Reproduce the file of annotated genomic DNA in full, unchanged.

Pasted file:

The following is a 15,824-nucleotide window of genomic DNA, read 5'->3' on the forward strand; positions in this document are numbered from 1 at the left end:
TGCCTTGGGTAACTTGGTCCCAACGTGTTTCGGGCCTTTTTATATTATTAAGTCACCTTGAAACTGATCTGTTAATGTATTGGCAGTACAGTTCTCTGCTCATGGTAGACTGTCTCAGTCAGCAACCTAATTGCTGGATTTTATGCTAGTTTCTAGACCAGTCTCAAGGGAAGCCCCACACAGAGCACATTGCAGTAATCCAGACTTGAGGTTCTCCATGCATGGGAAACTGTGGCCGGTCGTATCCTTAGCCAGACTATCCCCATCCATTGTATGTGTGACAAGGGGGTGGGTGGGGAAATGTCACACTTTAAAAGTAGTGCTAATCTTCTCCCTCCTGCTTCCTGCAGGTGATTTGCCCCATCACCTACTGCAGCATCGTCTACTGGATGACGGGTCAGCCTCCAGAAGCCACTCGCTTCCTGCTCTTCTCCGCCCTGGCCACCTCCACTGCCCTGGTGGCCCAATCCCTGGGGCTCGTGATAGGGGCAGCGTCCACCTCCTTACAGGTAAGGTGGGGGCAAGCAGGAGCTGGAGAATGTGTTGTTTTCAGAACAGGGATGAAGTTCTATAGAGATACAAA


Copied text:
The following is a 15,824-nucleotide window of genomic DNA, read 5'->3' on the forward strand; positions in this document are numbered from 1 at the left end:
TGCCTTGGGTAACTTGGTCCCAACGTGTTTCGGGCCTTTTTATATTATTAAGTCACCTTGAAACTGATCTGTTAATGTATTGGCAGTACAGTTCTCTGCTCATGGTAGACTGTCTCAGTCAGCAACCTAATTGCTGGATTTTATGCTAGTTTCTAGACCAGTCTCAAGGGAAGCCCCACACAGAGCACATTGCAGTAATCCAGACTTGAGGTTCTCCATGCATGGGAAACTGTGGCCGGTCGTATCCTTAGCCAGACTATCCCCATCCATTGTATGTGTGACAAGGGGGTGGGTGGGGAAATGTCACACTTTAAAAGTAGTGCTAATCTTCTCCCTCCTGCTTCCTGCAGGTGATTTGCCCCATCACCTACTGCAGCATCGTCTACTGGATGACGGGTCAGCCTCCAGAAGCCACTCGCTTCCTGCTCTTCTCCGCCCTGGCCACCTCCACTGCCCTGGTGGCCCAATCCCTGGGGCTCGTGATAGGGGCAGCGTCCACCTCCTTACAGGTAAGGTGGGGGCAAGCAGGAGCTGGAGAATGTGTTGTTTTCAGAACAGGGATGAAGTTCTATAGAGATACAAA